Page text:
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Deutsche Bank calls time on remote working ‘honeymoon phase’

Increased usage of public transit systems seen as a sign workers are getting back to their desks

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Morning commuters wear protective face masks on a RER metro train in Paris, France, on Wednesday, June 9, 2021. Talks with labor unions are underway for a broad framework agreement on working from home, l’Obs reported, citing an interview with Labor Minister Elisabeth Borne. Photographer: Nathan Laine/Bloomberg

Morning commuters wear protective face masks on a RER metro train in Paris, France, on Wednesday, June 9, 2021. Talks with labor unions are underway for a broad framework agreement on working from home, l’Obs reported, citing an interview with Labor Minister Elisabeth Borne. Photographer: Nathan Laine/Bloomberg

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Deutsche Bank is calling the end of the honeymoon phase for employees’ relationship with remote work.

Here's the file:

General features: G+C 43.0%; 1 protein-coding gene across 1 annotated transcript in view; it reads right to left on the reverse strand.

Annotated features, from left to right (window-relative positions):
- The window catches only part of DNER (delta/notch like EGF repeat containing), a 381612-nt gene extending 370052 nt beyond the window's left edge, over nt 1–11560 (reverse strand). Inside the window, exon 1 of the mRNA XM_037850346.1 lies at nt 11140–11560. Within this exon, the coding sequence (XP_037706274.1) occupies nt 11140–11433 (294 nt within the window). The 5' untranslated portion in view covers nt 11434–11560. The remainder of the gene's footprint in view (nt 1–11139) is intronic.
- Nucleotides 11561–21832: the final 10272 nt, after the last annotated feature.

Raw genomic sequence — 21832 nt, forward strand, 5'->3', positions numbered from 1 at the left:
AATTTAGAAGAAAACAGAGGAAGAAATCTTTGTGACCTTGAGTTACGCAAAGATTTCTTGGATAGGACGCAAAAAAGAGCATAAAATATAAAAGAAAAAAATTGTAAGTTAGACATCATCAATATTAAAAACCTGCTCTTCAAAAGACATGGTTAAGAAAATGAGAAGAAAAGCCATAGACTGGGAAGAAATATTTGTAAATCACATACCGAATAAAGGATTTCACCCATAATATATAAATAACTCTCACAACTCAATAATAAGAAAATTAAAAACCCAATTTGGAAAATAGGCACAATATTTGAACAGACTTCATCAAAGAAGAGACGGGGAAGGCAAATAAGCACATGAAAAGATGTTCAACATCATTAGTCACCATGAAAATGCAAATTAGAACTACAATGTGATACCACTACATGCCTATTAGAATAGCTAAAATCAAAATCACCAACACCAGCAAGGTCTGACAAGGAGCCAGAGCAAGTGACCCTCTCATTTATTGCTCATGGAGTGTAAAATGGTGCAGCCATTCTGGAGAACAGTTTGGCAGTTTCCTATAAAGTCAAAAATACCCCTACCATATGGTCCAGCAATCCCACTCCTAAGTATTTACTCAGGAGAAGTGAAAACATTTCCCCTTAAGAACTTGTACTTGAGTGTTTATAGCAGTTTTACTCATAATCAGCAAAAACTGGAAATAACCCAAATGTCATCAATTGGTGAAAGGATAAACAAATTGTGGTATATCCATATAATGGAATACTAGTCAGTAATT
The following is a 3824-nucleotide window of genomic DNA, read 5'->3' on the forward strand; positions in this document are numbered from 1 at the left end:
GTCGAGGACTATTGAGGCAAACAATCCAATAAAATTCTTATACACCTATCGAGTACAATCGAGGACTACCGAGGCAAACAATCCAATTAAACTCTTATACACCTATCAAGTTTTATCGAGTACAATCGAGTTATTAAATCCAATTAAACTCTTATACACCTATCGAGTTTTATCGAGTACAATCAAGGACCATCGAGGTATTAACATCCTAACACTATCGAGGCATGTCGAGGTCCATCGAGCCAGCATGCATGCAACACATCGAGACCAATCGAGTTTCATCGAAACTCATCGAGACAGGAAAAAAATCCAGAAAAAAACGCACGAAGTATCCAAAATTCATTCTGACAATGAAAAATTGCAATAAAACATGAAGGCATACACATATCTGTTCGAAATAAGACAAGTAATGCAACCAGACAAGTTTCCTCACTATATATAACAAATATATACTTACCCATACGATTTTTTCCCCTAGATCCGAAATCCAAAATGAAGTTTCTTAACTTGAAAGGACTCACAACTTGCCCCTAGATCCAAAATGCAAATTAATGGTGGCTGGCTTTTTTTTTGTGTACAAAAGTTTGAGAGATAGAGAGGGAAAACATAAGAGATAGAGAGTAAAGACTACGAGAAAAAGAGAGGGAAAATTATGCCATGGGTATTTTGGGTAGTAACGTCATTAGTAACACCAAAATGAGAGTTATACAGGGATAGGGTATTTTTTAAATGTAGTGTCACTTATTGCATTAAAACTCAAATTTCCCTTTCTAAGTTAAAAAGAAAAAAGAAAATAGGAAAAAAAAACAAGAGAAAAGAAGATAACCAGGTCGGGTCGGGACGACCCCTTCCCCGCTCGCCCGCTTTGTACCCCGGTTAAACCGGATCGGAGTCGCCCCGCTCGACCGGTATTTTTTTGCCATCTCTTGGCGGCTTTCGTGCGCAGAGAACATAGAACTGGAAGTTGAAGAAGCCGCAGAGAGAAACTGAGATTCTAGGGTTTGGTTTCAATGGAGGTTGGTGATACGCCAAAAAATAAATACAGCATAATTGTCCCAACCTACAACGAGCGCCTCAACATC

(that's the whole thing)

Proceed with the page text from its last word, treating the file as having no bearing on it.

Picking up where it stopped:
A growing number of workers report feeling isolated from colleagues, Deutsche Bank said in a report to clients.

Women are increasingly likely to develop musculoskeletal problems due to inadequate remote-work setups. Nearly 40pc of workers in the US say they feel exhausted after a full week of virtual meetings.

“Despite our initial honeymoon, people are starting to realise that the freedom of work-from-home does have some downsides: dilution of company culture, coordination issues, and even the mental wellbeing of some workers,” Marion Laboure, an analyst at Deutsche Bank, said in the report.

A proprietary survey conducted by the firm showed people expect to continue working from home two to three day s a week once the pandemic is no longer deemed a threat. The firm now expects offices in major financial hubs to refill quickly, pointing to increased usage on public transit systems as a sign that workers are getting back to their desks.

“Work-from-home has brought new freedoms, saved some extra cash by cutting out commutes,” Ms Laboure said.

“However, concerns surrounding mental health, the hurting of inner-city businesses, new graduates unable to connect with their peers and even vulnerability to cyber attacks have led to questions about whether our honeymoon with work-from-home is drawing to a close.”

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